It is very hot today, and walking the dogs was very exhausting. We were rescued by an ice cream parlor 😁.
While waiting for our treats, I learned that my favorite soccer team had won its first game of the season (Cologne, of course). An older Gentleman next to us was also a fan, and so we sung a colognian song together.
Because of the heat I will not cook today. The permanent heat is not funny anymore.
Janet is the one in our pack who sometimes is a little bit neglected. Jackie is a Diva, and Sam gets lots of attention due to his behavior.
She is not young anymore, approximately ten years old, and she likes a quiet environment. She looks for a place where she is out of the trouble, but can hear anything what’s going on.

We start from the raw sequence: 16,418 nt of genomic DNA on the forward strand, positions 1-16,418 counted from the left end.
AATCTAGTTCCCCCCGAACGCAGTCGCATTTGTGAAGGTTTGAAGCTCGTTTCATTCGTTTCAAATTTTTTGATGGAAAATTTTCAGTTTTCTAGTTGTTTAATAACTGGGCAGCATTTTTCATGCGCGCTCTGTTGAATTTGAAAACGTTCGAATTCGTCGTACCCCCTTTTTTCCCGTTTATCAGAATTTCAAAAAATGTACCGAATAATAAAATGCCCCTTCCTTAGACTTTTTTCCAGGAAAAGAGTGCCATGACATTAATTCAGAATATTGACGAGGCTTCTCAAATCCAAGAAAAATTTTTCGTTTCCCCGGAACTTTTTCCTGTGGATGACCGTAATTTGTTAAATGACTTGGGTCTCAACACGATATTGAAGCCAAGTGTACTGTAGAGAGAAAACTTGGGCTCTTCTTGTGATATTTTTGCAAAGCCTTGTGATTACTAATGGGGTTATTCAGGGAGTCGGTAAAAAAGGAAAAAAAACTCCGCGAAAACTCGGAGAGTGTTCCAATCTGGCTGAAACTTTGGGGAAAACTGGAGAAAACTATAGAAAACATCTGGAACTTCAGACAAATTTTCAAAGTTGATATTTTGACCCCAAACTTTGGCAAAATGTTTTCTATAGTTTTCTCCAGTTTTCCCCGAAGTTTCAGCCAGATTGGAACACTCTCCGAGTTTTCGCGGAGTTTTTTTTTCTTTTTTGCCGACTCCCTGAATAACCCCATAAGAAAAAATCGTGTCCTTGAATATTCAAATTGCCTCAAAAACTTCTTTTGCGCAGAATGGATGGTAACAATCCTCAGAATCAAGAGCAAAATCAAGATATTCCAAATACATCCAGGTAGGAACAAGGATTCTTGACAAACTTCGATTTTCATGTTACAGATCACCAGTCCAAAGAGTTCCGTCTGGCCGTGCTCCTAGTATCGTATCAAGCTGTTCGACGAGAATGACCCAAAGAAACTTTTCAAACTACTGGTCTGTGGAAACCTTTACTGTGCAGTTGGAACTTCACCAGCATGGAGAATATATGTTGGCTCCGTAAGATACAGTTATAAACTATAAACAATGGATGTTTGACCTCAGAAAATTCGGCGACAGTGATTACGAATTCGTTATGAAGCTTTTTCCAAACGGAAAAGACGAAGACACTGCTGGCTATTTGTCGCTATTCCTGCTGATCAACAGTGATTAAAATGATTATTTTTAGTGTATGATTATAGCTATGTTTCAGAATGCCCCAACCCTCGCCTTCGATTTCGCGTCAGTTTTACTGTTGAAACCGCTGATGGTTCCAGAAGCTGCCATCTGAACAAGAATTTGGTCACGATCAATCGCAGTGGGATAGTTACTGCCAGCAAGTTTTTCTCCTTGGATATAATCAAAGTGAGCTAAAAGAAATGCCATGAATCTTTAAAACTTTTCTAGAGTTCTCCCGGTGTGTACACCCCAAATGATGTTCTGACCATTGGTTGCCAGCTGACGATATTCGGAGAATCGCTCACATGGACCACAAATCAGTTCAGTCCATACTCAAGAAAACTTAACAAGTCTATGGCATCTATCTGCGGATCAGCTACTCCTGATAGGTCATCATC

When I check on her, I am met with a soulful gaze, and when I talk to her, she wags her tail. Of course it makes things easier for us that she is so easy to handle. We take care that she has quality time with us, when everything is about her.
She seems to be happy here, and we hope we will have many more happy hours with her.
I may not talk much about our cat Jackie, but she is still with us. We cuddle every day, and this is very good for my mood.
Today was her yearly check-up at the vet. I tried not to think about the fact that my heart cat Jackie was with us the last time, otherwise a few tears would have been shed.
But everything is alright, Jackie is healthy, even though she is fourteen years old now.